But, crucially, he insisted the lack of documentation available meant it had not been possible to confirm if consent had been given by the parents or guardians of the children involved or what arrangements were arrived at with managers of the homes.

He added that this lack of information also meant he could not confirm if the Therapeutic Substances Act 1932 had been complied with in relation to the licensing of the trials.

The damning document was laid before the Houses of the Oireachtas on November 7, 2000.

On November 9, the then Health Minister Micheal Martin told the Dail an important part of the probe was to establish if the State had fulfilled its obligations to children in its care.

But he admitted that the report was incomplete.

“It raises as many questions as it answers. Some of those questions go to the heart of our attitudes to children and their rights,” he said at the time

“The report is incomplete because in some areas, the most rigorous interrogation of the system failed to produce documentary records of the trials.”

Mr Martin said the Government had no evidence that any child had contracted a serious illness as a result of the trials.

But he branded the lack of documentation “puzzling” and insisted that the report had to be the “beginning and not the end” of the matter.

The minister referred the report of the investigation to the Commission to Inquire into Child Abuse — known then as the Laffoy Commission.

A government order was subsequently made on June 19, 2001 to provide the commission with the powers to create a separate module to formally investigate the issues involved.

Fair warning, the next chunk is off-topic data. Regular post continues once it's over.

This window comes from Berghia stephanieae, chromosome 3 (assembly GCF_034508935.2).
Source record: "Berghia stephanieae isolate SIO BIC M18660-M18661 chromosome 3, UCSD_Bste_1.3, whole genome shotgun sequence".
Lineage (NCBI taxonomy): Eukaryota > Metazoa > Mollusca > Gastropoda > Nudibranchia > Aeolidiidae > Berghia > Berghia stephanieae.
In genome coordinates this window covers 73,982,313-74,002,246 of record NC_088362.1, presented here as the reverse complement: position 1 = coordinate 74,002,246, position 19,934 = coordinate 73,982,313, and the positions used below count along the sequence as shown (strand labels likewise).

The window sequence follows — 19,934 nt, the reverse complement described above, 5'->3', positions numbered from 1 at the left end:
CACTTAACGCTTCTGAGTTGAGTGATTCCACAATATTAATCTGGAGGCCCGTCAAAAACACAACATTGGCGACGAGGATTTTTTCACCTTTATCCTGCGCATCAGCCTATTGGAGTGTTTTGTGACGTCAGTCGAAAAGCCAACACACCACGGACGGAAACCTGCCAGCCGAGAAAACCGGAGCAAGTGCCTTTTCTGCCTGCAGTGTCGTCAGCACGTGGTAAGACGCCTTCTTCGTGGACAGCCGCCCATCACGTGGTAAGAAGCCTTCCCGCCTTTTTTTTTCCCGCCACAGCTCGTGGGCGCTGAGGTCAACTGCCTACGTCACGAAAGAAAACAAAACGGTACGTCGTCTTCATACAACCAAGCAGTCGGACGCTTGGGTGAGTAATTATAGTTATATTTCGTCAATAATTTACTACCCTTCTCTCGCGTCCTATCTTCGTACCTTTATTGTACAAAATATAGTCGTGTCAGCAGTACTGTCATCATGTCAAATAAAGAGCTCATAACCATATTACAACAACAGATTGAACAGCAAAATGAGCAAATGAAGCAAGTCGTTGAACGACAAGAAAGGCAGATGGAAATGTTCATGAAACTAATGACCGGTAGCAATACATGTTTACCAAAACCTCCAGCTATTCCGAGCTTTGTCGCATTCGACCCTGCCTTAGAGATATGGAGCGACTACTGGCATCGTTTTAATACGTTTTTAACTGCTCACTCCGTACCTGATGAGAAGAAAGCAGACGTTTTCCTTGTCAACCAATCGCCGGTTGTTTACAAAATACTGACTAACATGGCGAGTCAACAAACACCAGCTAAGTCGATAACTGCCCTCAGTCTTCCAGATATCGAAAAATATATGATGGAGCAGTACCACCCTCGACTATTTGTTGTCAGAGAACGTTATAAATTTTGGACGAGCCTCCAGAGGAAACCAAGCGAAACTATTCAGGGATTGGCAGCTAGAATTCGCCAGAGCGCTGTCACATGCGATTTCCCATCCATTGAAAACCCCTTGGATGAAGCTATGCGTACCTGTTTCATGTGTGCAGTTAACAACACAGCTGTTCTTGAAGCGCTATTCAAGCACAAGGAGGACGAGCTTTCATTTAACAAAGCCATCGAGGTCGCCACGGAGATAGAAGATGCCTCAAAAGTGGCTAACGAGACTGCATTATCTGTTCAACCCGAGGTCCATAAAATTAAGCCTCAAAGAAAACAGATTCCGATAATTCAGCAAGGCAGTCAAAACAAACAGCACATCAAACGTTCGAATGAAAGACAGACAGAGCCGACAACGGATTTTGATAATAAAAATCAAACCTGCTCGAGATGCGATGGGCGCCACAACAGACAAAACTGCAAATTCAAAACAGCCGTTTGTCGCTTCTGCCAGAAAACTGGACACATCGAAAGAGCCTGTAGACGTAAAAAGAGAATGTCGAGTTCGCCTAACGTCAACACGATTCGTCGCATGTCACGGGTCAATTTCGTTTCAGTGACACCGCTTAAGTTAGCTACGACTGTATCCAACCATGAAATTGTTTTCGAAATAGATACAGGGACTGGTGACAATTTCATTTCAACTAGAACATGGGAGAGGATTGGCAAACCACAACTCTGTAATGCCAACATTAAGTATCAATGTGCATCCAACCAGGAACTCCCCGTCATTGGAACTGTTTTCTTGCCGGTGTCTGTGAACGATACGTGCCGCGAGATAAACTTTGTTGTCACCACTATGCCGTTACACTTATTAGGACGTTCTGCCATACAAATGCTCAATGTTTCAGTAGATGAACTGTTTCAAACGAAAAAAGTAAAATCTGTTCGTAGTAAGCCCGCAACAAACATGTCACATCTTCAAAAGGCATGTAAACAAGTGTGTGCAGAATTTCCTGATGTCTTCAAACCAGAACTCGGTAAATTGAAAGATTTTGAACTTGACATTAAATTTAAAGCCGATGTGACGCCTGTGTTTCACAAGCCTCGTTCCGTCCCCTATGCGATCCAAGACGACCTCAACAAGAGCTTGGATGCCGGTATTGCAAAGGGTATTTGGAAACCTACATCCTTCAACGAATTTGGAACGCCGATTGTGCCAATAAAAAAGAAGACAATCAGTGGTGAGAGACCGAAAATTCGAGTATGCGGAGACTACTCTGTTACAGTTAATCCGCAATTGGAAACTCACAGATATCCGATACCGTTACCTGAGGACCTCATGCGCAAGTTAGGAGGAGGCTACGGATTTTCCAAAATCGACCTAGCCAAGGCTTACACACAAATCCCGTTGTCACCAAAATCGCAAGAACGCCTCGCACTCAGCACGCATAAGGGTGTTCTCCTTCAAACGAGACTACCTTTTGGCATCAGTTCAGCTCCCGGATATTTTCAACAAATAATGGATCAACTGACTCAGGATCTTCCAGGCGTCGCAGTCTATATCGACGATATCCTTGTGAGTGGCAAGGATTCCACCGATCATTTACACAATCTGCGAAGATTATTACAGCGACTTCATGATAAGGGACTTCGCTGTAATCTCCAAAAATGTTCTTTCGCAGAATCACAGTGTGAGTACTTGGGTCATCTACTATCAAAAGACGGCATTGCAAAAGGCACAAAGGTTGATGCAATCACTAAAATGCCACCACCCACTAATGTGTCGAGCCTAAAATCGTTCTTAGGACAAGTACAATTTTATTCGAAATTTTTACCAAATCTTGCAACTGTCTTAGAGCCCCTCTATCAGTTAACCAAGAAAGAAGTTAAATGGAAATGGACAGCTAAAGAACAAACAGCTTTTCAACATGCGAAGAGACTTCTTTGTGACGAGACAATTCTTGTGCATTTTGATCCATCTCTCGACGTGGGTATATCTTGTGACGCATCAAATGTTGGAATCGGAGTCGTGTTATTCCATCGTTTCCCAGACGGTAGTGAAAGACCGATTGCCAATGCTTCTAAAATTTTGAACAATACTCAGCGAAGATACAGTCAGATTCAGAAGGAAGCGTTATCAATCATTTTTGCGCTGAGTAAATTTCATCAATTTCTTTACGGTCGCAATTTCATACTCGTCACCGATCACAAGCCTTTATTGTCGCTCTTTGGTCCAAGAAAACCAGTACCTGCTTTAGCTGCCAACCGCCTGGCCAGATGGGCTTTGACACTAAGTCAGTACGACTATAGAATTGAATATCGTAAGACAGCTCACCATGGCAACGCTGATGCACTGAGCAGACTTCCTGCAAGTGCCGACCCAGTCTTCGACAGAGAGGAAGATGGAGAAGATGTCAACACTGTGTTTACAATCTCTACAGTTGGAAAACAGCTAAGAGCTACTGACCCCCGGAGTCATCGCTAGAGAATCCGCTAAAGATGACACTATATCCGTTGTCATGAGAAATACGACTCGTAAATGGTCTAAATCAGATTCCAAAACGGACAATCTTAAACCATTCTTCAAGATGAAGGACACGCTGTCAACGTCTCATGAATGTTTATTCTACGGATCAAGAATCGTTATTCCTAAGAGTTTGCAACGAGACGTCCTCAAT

The ‘Vaccines Module’ initially convened a public sitting on January 23, 2002, to outline its terms of reference. It then began investigating the trials.

It obtained documents from GlaxoSmithKline, the successor of Wellcome, which allowed it to definitively identify the homes and people involved in the trials.

Investigators received so much information relating to trial one that they were able to identify the children given the ‘four-in-one’ vaccine.

It also conducted private interviews with witnesses to get a more accurate picture.

But just before the start of public hearings into the first trials, which were due to begin on June 17, 2003, the work of the commission was dealt a severe blow when the Supreme Court ruled that Prof Meenan did not have to give evidence.

Prof Meenan had appealed a High Court order requiring him to comply with the commission’s direction to give evidence about his involvement in the trial.

The inquiry received a further setback when the Government’s order directing the Laffoy Commission probe was held to be invalid by the High Court in November 2003.

Mr Justice Aindrias O Caoimh gave his decision in a challenge brought by Prof Hillery. However, he ruled that other machinery could exist for an appropriate inquiry.

Redress

On November 25, 2003, an undertaking was given to the High Court by the commission that it would not conduct any hearings in relation to matters within the ambit of the order.

It had been hoped that the Government would appeal this decision. But on November 2006, Health Minister Mary Harney ordered the vaccine module to be closed down.

Now, some of the victims have been left with no alternative but to seek redress in a US court after Ms Harney again firmly ruled out any further inquiries into existing or new allegations.